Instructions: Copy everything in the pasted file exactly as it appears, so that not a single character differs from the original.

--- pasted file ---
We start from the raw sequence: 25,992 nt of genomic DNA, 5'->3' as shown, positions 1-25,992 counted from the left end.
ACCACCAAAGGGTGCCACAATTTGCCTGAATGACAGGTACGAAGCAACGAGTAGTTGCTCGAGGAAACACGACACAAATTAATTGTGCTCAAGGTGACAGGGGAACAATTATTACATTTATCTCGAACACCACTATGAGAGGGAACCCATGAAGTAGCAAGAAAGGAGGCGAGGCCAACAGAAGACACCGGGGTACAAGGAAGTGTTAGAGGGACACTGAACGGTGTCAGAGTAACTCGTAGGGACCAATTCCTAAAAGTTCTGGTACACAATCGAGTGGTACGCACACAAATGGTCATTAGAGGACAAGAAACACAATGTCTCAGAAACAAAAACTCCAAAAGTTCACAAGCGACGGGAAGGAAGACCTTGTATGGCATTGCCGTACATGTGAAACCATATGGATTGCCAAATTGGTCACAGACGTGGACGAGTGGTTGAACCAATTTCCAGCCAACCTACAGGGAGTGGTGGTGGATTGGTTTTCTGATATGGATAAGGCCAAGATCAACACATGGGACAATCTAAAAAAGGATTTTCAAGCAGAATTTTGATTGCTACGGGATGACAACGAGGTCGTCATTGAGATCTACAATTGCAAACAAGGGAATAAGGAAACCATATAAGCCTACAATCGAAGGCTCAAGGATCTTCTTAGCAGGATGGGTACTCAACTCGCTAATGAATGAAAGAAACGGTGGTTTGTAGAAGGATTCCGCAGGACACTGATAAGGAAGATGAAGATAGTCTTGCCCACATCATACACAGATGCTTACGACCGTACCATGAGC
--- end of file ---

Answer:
We start from the raw sequence: 25,992 nt of genomic DNA, 5'->3' as shown, positions 1-25,992 counted from the left end.
ACCACCAAAGGGTGCCACAATTTGCCTGAATGACAGGTACGAAGCAACGAGTAGTTGCTCGAGGAAACACGACACAAATTAATTGTGCTCAAGGTGACAGGGGAACAATTATTACATTTATCTCGAACACCACTATGAGAGGGAACCCATGAAGTAGCAAGAAAGGAGGCGAGGCCAACAGAAGACACCGGGGTACAAGGAAGTGTTAGAGGGACACTGAACGGTGTCAGAGTAACTCGTAGGGACCAATTCCTAAAAGTTCTGGTACACAATCGAGTGGTACGCACACAAATGGTCATTAGAGGACAAGAAACACAATGTCTCAGAAACAAAAACTCCAAAAGTTCACAAGCGACGGGAAGGAAGACCTTGTATGGCATTGCCGTACATGTGAAACCATATGGATTGCCAAATTGGTCACAGACGTGGACGAGTGGTTGAACCAATTTCCAGCCAACCTACAGGGAGTGGTGGTGGATTGGTTTTCTGATATGGATAAGGCCAAGATCAACACATGGGACAATCTAAAAAAGGATTTTCAAGCAGAATTTTGATTGCTACGGGATGACAACGAGGTCGTCATTGAGATCTACAATTGCAAACAAGGGAATAAGGAAACCATATAAGCCTACAATCGAAGGCTCAAGGATCTTCTTAGCAGGATGGGTACTCAACTCGCTAATGAATGAAAGAAACGGTGGTTTGTAGAAGGATTCCGCAGGACACTGATAAGGAAGATGAAGATAGTCTTGCCCACATCATACACAGATGCTTACGACCGTACCATGAGC